Other learnings that were shared were reminders not to underestimate the importance of sideways moves, the fantastic opportunity for networking that mentoring creates, the power of sharing case-studies of individuals who have benefited from a good mentoring relationship and the requirement to combine a strong mentoring scheme with other means of development. There was also some brief discussion of upward and peer mentoring, both of which I would have liked to hear more about. Interestingly, in the context of a charity who sourced mentors externally because there were insufficient people available internally, the strong advice was given to never compromise on the matching process of mentor and mentee. Whilst this advice was in response to a very specific set of circumstances, it also provided valuable food for thought in the importance of the matching process within all organisations.

And that was it for the first session! Informative, helpful, engaging, valuable reminders and pointers on an important topic that would be possible to implement in an organisation even on the most limited of budgets. I found it helpful and hope you will do too…let me know if you think that anything important has been missed!

5 Responses to "That Mentoring Malarkey"

Lovely to see/hear mentoring on the agenda at the conference and also to hear the interest & challenges of other organisations.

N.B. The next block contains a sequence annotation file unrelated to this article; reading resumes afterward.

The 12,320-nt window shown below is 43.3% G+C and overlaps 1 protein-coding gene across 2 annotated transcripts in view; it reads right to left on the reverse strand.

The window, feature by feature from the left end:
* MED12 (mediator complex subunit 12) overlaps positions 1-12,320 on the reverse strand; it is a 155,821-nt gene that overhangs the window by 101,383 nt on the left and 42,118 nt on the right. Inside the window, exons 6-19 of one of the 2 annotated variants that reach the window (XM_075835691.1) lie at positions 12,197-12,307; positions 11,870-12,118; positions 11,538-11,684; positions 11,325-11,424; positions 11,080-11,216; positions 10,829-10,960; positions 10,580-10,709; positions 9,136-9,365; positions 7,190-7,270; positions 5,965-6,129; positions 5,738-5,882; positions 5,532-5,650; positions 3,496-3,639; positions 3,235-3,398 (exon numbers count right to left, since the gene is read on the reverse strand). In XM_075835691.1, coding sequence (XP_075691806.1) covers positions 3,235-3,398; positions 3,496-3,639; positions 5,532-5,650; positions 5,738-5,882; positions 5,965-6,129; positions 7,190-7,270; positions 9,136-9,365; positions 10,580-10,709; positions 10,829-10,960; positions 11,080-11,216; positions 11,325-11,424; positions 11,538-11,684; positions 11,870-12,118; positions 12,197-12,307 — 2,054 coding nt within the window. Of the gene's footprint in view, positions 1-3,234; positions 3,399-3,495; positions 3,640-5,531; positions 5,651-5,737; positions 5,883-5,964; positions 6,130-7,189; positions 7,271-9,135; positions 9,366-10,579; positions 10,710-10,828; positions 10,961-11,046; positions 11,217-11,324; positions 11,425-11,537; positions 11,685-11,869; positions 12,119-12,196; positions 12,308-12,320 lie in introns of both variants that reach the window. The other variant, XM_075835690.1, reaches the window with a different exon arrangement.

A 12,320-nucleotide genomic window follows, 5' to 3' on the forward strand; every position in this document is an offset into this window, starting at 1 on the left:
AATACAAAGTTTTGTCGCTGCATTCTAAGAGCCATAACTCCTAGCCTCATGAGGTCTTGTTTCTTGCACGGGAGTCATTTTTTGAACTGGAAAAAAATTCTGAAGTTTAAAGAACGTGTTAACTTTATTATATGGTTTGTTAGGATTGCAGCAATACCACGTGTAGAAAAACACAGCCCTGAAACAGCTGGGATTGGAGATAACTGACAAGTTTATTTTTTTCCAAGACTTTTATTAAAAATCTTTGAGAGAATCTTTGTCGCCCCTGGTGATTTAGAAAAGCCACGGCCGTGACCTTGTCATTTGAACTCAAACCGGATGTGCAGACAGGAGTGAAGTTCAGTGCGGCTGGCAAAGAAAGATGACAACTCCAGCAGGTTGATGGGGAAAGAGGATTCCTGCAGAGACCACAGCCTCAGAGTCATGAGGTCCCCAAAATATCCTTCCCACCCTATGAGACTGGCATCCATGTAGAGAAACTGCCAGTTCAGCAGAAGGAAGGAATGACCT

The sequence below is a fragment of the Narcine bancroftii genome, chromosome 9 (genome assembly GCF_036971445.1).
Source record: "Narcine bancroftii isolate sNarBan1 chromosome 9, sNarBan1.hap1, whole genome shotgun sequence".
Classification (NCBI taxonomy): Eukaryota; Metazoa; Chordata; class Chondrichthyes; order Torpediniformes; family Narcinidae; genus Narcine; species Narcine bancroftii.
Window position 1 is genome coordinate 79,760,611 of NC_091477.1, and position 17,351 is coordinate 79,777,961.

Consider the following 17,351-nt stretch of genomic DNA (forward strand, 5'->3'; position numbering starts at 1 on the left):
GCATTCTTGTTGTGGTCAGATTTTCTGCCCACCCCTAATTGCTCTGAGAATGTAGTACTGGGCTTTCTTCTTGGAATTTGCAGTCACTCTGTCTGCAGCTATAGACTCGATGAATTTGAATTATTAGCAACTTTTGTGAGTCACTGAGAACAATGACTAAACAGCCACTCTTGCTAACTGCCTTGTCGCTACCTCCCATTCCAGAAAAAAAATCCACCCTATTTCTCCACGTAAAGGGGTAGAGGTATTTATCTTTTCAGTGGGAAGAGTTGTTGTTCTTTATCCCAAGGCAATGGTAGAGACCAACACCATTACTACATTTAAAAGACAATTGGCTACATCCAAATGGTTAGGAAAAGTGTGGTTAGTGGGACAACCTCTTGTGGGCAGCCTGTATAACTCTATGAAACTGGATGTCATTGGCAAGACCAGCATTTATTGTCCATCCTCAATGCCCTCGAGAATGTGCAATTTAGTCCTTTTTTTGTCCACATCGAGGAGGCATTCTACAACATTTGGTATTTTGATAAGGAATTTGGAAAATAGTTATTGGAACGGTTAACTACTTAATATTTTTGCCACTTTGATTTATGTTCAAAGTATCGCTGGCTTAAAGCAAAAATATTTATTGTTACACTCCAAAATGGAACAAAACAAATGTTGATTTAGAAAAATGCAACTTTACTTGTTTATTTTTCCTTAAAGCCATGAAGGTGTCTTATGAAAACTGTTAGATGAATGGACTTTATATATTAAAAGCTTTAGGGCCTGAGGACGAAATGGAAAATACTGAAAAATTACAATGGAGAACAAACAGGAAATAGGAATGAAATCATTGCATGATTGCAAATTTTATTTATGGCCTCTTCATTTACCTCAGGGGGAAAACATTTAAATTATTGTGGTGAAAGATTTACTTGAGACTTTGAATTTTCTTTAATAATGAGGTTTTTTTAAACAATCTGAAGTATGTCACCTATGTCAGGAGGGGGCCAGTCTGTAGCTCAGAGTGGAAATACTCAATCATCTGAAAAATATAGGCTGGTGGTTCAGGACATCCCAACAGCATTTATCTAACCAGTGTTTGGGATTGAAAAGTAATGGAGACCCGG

There are loads of great pointers shared above… I think there is huge benefit for organisations setting up or running mentoring schemes to reach out to peers and share practice. I wonder if this is well facilitated at the moment beyond the conference space? Is this a larger need?

You are spot on in identifying training for mentees as being an opportunity. It’s traditionally something that’s not been thought of but it’s a great way to set expectations and help the mentees get the most out of their mentoring experience. Easily done really isn’t it?

An aspect that’s not been mentioned and seems to be emerging is the value/potential for supervision for mentors. It’s something that’s expected in coaching but rarely mentioned in mentoring. Regardless of the style of the mentoring scheme, I think there’s always merit in providing ongoing support and (loose?) supervision to mentors. The aim being to help them understand how they can be as effective as possible in their practice and to help reflect on what is happening in the mentoring relationship. It also maybe helps avoid mentoring as “hobbyism” by some…

Any thoughts?

Hi David, thanks for popping by to comment. I agree that it was really helpful to see mentoringon the agenda, and there was clearly an appetite amongst delegates to learn from each other and share best practice. Perhaps organisations should be mentoring each other on some of this stuff?!

Really interesting point you raise on the supervision of mentors and one that isn’t discussed much. I think that support fand development for mentors is a great idea.

Lots of food for thought here – thank you!

[…] joined us for day 2, Alison went to the Mentoring session, about which she eloquently wrote on her blog, and I, for once, arrived a little late for Developing Internal Talent, at which point Nick […]

Hi Alison,

I’m so happy to hear that you enjoyed the session. Thank you for capturing the presentation so accurately and for making it available to a wider audience through your blog. The suggestions made by yourself and David about providing training to mentees and giving the mentors more structured support/supervision are very helpful. I think we will test them out with the next cohort.

Thanks again!

Hi Jordana

Thanks so much for popping by to comment…and thanks again for a great session!

Alison